In America after the Biden election, when Donald Trump was spreading misinformation that the election was rigged, some answers to the question ‘who won the US election’ quoted from conspiracy websites or played podcasts claiming that Trump had won. Could anything like that happen here?

I spoke to the Australian Electoral Commission who told me: we do not have a partnership with Alexa/Google. This is something the AEC would love to do, however we weren’t able to set this up with Google for the 2022 federal election… when we do have a result, it will be very well documented across multiple media outlets and Alexa and Google will draw from this when asked the question.”  The AEC will have its usual live data feed available for media publications to access raw data files of the count to analyse on election night.

Insiders at the ABC and commercial media companies have told me that better smart speaker interaction is “on the wishlist,” but that it has not been implemented for this election.

The problem is that smart speakers and smart TVs are not that smart. They depend on the information that is being fed to them, otherwise they will use their own search algorithms to find random sources to try to answer questions. Our media companies need to engage better with Alexa and Google to ensure they know how to find credible information from Australian media sources.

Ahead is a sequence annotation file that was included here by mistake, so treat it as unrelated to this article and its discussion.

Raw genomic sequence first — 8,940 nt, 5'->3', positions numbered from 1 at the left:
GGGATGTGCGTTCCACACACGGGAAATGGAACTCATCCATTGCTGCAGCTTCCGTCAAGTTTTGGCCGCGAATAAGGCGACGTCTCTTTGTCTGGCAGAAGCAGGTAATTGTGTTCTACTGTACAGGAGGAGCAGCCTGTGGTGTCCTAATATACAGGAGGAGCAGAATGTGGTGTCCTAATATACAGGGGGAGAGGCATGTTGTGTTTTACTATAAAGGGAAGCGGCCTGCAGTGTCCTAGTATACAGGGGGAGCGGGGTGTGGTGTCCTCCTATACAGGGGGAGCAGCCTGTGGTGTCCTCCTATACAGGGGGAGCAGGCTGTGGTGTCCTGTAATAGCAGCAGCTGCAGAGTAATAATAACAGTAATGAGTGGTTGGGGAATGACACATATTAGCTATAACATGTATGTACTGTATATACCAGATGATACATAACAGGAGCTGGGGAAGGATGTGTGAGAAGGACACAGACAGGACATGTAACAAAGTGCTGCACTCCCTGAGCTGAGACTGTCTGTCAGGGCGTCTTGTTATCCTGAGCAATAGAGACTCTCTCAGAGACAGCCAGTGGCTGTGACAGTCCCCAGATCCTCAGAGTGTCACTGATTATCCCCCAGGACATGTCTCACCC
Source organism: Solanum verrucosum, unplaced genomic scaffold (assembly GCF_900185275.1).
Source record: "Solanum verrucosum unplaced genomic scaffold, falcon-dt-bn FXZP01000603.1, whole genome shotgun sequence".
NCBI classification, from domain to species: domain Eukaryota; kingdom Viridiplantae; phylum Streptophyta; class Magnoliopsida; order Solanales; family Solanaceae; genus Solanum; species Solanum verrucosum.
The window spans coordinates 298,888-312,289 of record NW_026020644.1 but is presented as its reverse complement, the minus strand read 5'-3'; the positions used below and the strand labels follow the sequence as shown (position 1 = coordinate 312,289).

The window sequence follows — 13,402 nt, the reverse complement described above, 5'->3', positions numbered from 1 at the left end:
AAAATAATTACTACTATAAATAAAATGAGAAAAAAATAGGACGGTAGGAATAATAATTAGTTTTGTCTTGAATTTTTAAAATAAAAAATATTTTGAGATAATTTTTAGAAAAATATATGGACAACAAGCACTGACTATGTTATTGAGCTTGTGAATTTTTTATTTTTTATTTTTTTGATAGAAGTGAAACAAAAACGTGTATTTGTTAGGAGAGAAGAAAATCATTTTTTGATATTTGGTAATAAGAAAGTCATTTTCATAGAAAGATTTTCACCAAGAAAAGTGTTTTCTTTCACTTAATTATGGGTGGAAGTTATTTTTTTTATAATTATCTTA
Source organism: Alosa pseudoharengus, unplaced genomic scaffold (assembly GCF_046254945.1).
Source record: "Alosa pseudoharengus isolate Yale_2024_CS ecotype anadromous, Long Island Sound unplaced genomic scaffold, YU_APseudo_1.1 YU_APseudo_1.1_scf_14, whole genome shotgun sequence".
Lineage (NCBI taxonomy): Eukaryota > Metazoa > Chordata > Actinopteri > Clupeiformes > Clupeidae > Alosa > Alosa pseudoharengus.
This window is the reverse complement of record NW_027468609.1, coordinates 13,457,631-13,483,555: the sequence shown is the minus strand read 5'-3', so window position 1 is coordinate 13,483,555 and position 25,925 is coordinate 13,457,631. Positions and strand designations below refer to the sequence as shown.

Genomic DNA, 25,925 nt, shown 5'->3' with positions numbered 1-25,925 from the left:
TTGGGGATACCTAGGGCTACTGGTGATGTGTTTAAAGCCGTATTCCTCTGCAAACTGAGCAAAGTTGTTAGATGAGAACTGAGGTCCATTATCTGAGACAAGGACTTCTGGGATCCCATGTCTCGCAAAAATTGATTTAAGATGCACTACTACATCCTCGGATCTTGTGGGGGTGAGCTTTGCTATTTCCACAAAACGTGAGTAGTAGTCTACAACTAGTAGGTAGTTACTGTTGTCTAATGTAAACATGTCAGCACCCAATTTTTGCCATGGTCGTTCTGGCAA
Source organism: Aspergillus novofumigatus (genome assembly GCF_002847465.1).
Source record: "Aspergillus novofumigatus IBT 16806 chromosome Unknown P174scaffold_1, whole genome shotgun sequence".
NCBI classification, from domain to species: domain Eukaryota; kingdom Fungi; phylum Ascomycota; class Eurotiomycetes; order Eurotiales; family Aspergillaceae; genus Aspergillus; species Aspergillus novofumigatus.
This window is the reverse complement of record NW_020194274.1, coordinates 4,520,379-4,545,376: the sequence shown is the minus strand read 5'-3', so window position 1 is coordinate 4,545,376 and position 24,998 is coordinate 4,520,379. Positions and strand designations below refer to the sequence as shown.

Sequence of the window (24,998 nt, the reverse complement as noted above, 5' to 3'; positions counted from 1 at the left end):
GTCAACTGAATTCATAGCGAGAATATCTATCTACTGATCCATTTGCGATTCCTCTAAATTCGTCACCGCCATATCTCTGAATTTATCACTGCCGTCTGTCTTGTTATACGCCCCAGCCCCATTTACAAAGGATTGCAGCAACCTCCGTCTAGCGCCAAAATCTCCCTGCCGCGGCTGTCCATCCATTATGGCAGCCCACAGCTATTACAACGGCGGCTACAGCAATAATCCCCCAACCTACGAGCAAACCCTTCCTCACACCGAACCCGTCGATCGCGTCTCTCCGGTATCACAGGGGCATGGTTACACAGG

Newspapers were notably absent on the audio and video platforms in my experiment despite their moves into podcasts and video reports. Smart TVs performed a little better.

When I asked ‘how do I vote in the Australian Election,’ my smart TV gave me a how to vote video from ABC News published 26 days ago, followed by a video explaining preferential voting made 3 years ago by Griffith University and a 2 year old explainer video from Upstart TV.

When I asked ‘who is going to win the Australian Election,’ I got a 6 month old opinion piece from Richo on Sky News predicting that the Labor Party will win. Second choice was an ABC analysis of seats by Anthony Green, followed by a 7 News story from a month ago predicting a Labor win.

I asked ‘who should I vote for in the Australian Election,’ and got a video explainer about voting from The Guardian made 28 days ago, followed by a 28 day piece about preferential voting made by ABC News.

All of these reports were delivered to my smart TV through YouTube, not any Australian media gateways such as iView, 7Plus, 10Play or others. At least the smart TV drew its offerings from Australian media sources… but they were all through the Youtube gatekeeper.

Commercial Radio Australia and other Australian media companies have called for greater controls on the gatekeepers of the pipes that feed these new information portals. I agree with them.

It is important that these new information pipes present information responsibly, not randomly. As usage of these new ‘smart’ ways to consume news increases, so will the implications of who and what information is being fed to users.

To work out the best way to achieve this we first need awareness of what is going on, that’s why I did my experiment. Once we work out what is happening in this new environment, then industry, regulators, society and government can work together to develop the best ways to guide the companies behind these new services to present information that is responsible, Australian, and from credible sources.

 

About the Author

Steve Ahern is the Head of the ABU Media Academy and was the founding editor of this website.

He writes and speaks extensively on new media and journalism trends.